Although Mandarin is important to all Chinese people, you won't hear any Chinese saying that it is their mother tongue.
We say instead that we are Hokkien, Cantonese, Khek, Teochew, Hainanese or any one of the other dialectic groups.
We don't say that we are Mandarin, unless you are a mandarin perhaps and, even then, you don't want to say it unless you want to be mocked.
But most of us, however, whatever our dialectical group, can speak Mandarin unless you are a banana (no offence meant - a "banana" here refers to a Chinese who can't speak Mandarin, yellow on the outside, white inside)
Most Chinese here in Malaysia though, can speak (if not at least understand) dialects other than their own.
In the Federal Capital of Kuala Lumpur and in the northern states especially Perak, Cantonese is widely spoken among the Chinese and Hokkein in the southern states.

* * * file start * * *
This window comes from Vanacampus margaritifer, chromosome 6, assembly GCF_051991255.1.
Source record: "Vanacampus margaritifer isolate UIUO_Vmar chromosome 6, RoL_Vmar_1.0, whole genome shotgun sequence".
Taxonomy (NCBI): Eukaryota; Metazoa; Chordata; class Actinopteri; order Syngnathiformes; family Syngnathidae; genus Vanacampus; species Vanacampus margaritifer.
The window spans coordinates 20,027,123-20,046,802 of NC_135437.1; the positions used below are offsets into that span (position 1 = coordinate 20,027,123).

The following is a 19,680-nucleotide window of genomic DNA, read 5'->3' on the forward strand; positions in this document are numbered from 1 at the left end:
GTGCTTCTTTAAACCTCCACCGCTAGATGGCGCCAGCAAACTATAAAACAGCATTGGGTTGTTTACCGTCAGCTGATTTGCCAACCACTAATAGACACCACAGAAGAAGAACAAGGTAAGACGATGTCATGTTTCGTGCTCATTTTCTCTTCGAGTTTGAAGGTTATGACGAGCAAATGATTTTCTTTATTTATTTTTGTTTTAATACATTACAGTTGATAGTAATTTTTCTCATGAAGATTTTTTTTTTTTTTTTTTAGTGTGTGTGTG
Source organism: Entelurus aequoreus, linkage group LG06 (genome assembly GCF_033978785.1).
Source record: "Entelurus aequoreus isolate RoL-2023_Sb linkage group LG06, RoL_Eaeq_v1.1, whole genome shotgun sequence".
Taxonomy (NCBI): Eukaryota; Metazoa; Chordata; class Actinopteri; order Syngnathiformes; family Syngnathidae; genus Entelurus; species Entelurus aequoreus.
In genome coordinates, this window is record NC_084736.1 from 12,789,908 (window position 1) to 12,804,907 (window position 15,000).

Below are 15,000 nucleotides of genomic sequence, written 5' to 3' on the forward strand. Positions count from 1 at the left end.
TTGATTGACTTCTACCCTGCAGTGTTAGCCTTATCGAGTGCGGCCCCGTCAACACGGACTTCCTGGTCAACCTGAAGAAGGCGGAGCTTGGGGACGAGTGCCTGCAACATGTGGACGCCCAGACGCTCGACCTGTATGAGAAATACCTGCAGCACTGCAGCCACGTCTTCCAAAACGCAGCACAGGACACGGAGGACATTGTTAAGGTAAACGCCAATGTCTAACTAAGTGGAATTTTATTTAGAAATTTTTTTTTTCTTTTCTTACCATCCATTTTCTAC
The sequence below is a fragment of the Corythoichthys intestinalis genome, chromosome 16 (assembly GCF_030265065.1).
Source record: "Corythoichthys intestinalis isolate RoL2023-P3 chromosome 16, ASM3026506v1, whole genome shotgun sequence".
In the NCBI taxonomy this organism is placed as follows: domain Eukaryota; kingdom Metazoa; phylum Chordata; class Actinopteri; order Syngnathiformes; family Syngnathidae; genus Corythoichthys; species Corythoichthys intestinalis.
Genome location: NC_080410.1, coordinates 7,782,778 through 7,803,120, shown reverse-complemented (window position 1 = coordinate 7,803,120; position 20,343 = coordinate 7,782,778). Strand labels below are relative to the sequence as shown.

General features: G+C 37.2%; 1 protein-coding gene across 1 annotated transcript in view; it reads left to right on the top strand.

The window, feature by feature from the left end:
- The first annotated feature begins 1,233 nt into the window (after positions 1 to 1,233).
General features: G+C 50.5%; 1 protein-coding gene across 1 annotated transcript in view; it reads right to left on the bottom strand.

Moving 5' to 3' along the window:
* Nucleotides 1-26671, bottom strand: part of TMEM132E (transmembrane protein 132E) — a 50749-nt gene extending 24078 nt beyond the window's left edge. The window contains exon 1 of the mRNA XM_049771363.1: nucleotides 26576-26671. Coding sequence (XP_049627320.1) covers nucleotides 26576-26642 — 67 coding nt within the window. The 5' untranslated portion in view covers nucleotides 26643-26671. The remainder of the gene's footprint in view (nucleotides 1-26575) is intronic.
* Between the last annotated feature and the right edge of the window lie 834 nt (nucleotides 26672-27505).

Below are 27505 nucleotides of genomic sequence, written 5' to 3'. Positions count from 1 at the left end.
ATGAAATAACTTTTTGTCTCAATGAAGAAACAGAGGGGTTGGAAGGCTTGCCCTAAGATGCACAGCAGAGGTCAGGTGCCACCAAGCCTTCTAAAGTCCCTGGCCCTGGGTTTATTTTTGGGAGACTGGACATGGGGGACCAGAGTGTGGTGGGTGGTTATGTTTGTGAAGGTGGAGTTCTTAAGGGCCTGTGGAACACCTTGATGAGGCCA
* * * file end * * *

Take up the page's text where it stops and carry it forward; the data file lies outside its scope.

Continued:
And in East Malaysia, especially in Sarawak, the Foo Chow dialect.
Penang is exceptionally Hokkien.
But like I said, most of us can speak Mandarin, whatever our dialectical group.
Is Cantonese harder to learn than Mandarin?
Or Hokkien or Hainanese or Khek?
I am no linguist, but phonetically or is it tonally? Cantonese seems easier to pick up from just watching Hong Kong Cantonese movies and soap operas.
That's how most of us who are not Cantonese ourselves learn to speak it.
Because Malay is the national language, most of us can also read, speak and write Malay except perhaps for the older generation.
Fortunately, Malay is a relatively easy language to learn.
Not so, Mandarin.
Tuesday, September 17, 2013
Are You A Mandarin?
Posted by ordinary malaysian at Tuesday, September 17, 2013 Labels: Chinese Malaysian Chinese Mandarin Mother Tongue Dialects National Language Malay Language